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Re: <nettime> Genocide: what's in a word? (By Mick Hume)
t byfield on Mon, 5 Apr 1999 11:10:41 +0200 (CEST)

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Re: <nettime> Genocide: what's in a word? (By Mick Hume)

konfrontatie {AT} Desk.nl (Sun 04/04/99 at 02:45 PM +0000) FORWARDED:

> From: Living Marxism

analyses like this used to be interesting, but at a certain
point this endlessly persnickety examination of rhetoric be-
comes a circular enterprise. 

we're very familiar with the procedure wherein a politician
will compare this or that tyrant with 'hitler' (or movement
with 'fascism,' etc.), as well as with the ensuing conversa-
tion. the whole nondebate very quickly devolves into a kind
of scholastic enterprise, or, more accurately, a late-schol-
astic enterprise. one side uses these references to present
a 'clear' justification for moral action: 'the milosevic re-
gime is like the nazis and therefore we must act.' and then
the other side drapes itself in the mantle of historical ac-
curacy: 'no this regime isn't "like the nazis," that's just
rhetoric and propaganda.' etc., etc. the terrain of the con-
versation instantly shifts from the boring and painful ques-
tion 'what (if anything) is to be done?' to a weird melange
of historical methodology and political posturing. which is,
of course, closely related to the utter incoherence of this
situation--because the benchmark of coherence is the imagin-
ary clarity of the past. as though the leaders of the great
powers in WWI or WWII had the slightest clue what they were
doing or how it would all turn out in the end. many decades
later, we fancy we know 'what happened'--the implication of
which is that current situation is somehow 'different' from
that past, unrelated. sure, we'll just put the entire world
in a sea of bell jars and assess what 'really happens' from
an objective standpoint.

and so we read this stunning rebuke of the overblown rhetor-
ic of NATO pols and learn that the FYU regime isn't 'really'
engaged in 'genocide' or building 'concentration camps' pro-
perly understood. fabulous! so maybe the FYU regime came up
with something *new*--imagine that! something we don't have
a name for! NATO certainly seems to have developes some new
forms of idiotic destruction.

in talking about the FYU regime, i don't want it to seem as
if i'm thereby supporting NATO's actions. both 'sides' (and
there are more than two, yes?) are completely imbecilic and
are founded on destruction. if the situation wasn't so trag-
ic it would be hilarious to hear *NATO*--a militarist organ-
ization!--prattle about how Milosevic relies on chaos to ex-
ist. brilliant: and what exactly is NATO's reason for being?

this essay, while quite reasonable, was horribly flawed. for
example, it argued: 'the situation in Kosovo is a human tra-
gedy and people are suffering. Beyond that, nobody in Britain
knows what is really happening in Kosovo.' oh, and therefore
we should wait until we've attained some scientific standard
of evidence before acting? (did i say 'intervening with mili-
tary forces?' no. i said 'acting.') it then went on to claim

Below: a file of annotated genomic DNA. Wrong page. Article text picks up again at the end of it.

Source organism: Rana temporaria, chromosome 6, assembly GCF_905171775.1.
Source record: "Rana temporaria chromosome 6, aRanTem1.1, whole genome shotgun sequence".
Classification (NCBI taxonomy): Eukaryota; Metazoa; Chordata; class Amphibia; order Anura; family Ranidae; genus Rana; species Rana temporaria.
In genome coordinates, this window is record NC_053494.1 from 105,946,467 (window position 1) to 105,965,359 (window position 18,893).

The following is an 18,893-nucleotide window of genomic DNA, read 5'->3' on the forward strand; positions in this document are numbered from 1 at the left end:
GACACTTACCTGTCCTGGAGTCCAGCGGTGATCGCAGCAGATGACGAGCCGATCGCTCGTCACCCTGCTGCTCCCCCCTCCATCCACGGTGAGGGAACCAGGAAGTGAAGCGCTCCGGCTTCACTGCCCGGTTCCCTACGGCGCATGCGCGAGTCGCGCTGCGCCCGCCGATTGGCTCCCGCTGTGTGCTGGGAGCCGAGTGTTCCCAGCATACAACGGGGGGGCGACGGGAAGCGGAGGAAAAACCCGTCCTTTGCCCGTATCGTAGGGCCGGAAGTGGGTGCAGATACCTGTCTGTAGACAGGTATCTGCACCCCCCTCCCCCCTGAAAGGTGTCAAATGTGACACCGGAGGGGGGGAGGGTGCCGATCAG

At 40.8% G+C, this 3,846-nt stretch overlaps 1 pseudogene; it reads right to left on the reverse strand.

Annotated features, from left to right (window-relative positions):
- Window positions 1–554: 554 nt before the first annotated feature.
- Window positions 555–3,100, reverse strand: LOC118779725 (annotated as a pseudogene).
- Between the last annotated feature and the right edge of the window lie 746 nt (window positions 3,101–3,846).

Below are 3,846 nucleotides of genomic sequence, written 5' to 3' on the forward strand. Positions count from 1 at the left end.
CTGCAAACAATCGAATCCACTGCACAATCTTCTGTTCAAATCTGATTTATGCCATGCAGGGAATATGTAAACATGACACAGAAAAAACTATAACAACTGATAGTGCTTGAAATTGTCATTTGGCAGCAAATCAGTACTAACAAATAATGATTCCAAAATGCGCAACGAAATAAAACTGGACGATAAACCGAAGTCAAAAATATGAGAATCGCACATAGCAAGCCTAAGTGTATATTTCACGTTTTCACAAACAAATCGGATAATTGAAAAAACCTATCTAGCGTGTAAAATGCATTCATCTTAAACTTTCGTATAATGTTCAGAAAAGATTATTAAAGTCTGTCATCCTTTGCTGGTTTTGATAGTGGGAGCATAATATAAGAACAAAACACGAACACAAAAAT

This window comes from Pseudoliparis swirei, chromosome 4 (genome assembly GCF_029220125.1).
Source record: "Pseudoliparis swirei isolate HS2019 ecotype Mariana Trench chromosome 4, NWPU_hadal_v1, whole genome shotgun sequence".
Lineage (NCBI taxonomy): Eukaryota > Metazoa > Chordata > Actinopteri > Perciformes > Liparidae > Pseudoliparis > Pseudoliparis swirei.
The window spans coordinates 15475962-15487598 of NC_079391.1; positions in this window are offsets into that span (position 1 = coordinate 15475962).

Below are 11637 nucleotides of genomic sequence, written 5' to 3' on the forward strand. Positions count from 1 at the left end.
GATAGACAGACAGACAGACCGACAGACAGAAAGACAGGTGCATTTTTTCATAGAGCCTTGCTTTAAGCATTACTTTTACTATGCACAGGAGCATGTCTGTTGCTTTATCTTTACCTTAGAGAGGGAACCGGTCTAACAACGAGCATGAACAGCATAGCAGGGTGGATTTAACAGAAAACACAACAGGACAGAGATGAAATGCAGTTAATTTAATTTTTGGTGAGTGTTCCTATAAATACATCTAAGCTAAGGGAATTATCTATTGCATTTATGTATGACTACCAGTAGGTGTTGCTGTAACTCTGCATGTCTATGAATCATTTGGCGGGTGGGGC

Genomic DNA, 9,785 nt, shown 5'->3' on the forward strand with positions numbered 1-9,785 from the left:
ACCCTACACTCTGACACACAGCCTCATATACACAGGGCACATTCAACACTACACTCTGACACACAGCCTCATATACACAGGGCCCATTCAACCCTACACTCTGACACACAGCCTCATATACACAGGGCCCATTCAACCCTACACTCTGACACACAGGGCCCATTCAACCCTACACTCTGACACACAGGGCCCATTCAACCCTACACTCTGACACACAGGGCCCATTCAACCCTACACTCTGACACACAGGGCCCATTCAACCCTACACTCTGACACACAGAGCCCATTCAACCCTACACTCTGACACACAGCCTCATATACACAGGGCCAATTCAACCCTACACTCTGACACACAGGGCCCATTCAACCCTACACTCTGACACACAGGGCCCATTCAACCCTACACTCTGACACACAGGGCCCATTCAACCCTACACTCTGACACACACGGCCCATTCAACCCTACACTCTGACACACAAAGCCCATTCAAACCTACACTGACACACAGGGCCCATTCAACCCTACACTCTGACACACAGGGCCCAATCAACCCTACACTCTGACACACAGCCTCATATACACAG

'it is inevitable that refugees will flee a war zone, where
the Serbs are cracking down on the Kosovo Liberation Army and
NATO is stepping up its bombing campaign...' of course it is
inevitable; it's not, however, inevitable that the KLA takes
the form that it has taken, that the FYU regime will respond
as it has, that the 'international community' will undertake
the actions it has taken. in short, none of this was 'inevit-
able,' so the satement is silly. as are the 'critical' exami-
nations of KLA and NATO claims which proved to be false (con-
centrations, assassinations), which are 'critically' likened
to WWI stories of mutilated nuns and Gulf War claims stories
of babies chucked out of incubators, etc. of course, there's
a long litany of stories that turned out to be true--the Sov-
iet gulags, being a particularly resonant example for europe-
an leftism. but those stories were *true* and, as such, have
no role in this procedure of justifying inaction by reciting
the distortions of the past and bowing before historical ver-
ities such as the holocaust. 

i suppose one could argue that if *everyone* hewed to a fana-
tically exact standard of history there would be no problem--
no mythicized animosities, no proganda, no need for anything
like intervention of *any* kind. what a nice idea! now let's
get on with the situation at hand. and that, as i see it, is
quite simple: the senile apparatuses of the Cold War are fin-
ally having a go at it, with horrendous results. if you find
that to be completely unacceptable, as i do, then we need to
find ways to dismember them and to find alternatives founded
on building upon what is good rather than, say, crushing the
bad. a lot of people are, or *were*, doing that in FYU prior
to this war; their work has been set back very severely. but
once this belligerence settles down, the lines will be quite
different, and we need to start looking at *those* lines and
the possibilities they might offer, not digging up dried-out
debates about what does or doesn't constitute 'genocide.'


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